Dr. Mortimer engages Holmes to solve the mysterious death of Sir Charles Baskerville with a litany of relishable clues, such as the footprints of a gigantic hound and the fact that Sir Charles tiptoed (“But he wasn’t tiptoeing,” Cushing intones, “He was running, Watson, running for his life until he burst his heart!”). Holmes is also to protect Sir Charles’ heir, Sir Henry (Christopher Lee), who, it soon turns out, needs protection badly. There’s a stowaway tarantula in his boot, that crawls onto his shoulder (suggesting, in one shot, a large lump of lint), and is disposed of by Holmes who hits it like he’s killing an anaconda. Though hardly dangerous to anyone else, the spider could have been fatal to Sir Henry, with hiss inherited heart condition. Holmes announces he must stay in town, so he has Watson accompany Mortimer and Sir Henry to Baskerville Hall.


First seen in delicately menacing sunlight with Bernard’s eerie oboe scoring, Dartmoor soon becomes a nightmare-drenched wonderland. There’s the convicted killer of prostitutes Selden (David Birks) loose from Dartmoor Prison, for piquance. There’s dingbat local minister and entomologist Bishop Frankland (Miles Malleson), for comic relief. Or is he? Did the tarantula come from his collection? Why does Mrs. Barrymore (Helen Goss), wife of the trusty housekeeper (John LeMesurier), weep at night? Why is Selden signaling to the hall? What are saturnine farmer Stapleton (Ewen Solon) and his enfant sauvage daughter Cecile (Marla Landi) up to?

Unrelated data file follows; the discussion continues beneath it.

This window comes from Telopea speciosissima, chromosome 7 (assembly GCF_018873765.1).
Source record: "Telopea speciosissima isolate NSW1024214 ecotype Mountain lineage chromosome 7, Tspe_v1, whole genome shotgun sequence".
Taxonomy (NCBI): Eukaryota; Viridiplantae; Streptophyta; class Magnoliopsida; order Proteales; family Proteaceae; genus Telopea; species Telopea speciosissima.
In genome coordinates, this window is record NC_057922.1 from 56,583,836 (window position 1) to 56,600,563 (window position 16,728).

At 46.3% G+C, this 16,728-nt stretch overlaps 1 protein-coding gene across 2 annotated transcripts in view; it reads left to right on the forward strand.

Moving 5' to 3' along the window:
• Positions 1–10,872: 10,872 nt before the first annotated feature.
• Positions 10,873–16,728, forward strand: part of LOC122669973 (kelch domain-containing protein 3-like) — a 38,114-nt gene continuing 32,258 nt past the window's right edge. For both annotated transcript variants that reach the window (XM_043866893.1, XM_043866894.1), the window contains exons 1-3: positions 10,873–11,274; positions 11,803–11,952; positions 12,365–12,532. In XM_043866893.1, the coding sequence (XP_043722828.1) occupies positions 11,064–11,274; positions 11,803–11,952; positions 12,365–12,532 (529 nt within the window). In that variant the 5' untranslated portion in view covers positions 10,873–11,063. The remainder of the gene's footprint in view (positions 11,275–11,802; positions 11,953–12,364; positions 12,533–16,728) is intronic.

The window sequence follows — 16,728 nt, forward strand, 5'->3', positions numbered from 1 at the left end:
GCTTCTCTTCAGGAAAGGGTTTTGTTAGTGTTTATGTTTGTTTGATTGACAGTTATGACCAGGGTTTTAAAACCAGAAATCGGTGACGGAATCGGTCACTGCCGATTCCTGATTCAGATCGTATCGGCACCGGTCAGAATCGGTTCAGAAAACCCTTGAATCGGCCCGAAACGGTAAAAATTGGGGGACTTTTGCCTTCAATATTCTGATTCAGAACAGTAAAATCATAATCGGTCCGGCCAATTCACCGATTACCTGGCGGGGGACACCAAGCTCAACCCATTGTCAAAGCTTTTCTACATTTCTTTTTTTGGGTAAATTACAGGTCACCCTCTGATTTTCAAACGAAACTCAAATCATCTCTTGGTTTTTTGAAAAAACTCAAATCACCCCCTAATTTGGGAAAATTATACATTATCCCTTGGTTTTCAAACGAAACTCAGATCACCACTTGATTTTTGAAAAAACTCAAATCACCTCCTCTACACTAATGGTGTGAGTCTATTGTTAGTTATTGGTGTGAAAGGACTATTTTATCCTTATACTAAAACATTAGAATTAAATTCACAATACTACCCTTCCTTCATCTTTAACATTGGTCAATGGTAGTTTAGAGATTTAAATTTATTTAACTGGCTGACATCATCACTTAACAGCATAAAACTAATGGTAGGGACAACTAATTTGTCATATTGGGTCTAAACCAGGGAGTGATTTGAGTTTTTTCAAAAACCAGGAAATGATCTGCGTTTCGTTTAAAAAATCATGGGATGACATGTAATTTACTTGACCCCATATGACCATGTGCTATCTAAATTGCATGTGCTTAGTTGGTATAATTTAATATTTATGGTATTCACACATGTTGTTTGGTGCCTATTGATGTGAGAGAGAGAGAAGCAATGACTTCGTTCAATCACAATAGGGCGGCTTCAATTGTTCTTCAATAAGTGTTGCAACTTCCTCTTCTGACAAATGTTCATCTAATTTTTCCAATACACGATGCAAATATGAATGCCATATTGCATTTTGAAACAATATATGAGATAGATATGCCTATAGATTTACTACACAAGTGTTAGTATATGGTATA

Despite the noisy music and equally loud color, Fisher’s films are marked by a cool mixture of poetic realism and tightly built sequences, and, as in The Hound of the Baskervilles, a riot of florid atmosphere—rotting leaves, jagged stone, dawn-lit moors, rustling silk, blood-red coats, Marla Landi’s earthy skin, dripping mines, lanterns, and black bogs. Fisher’s Hammer films revitalised British cinema and rode point for a revolution of Horror popularity that only ran out of steam some 25 years later. Fisher began his directorial career in stultifying quota quickies. His one early work of note was So Long At The Fair (1951), featuring Dirk Bogarde and Jean Simmons, a fascinating mystery based on a great urban myth. The film sits heavily under the starchy influence of the standard period film, and would have benefited from Fisher’s later, rowdier touch.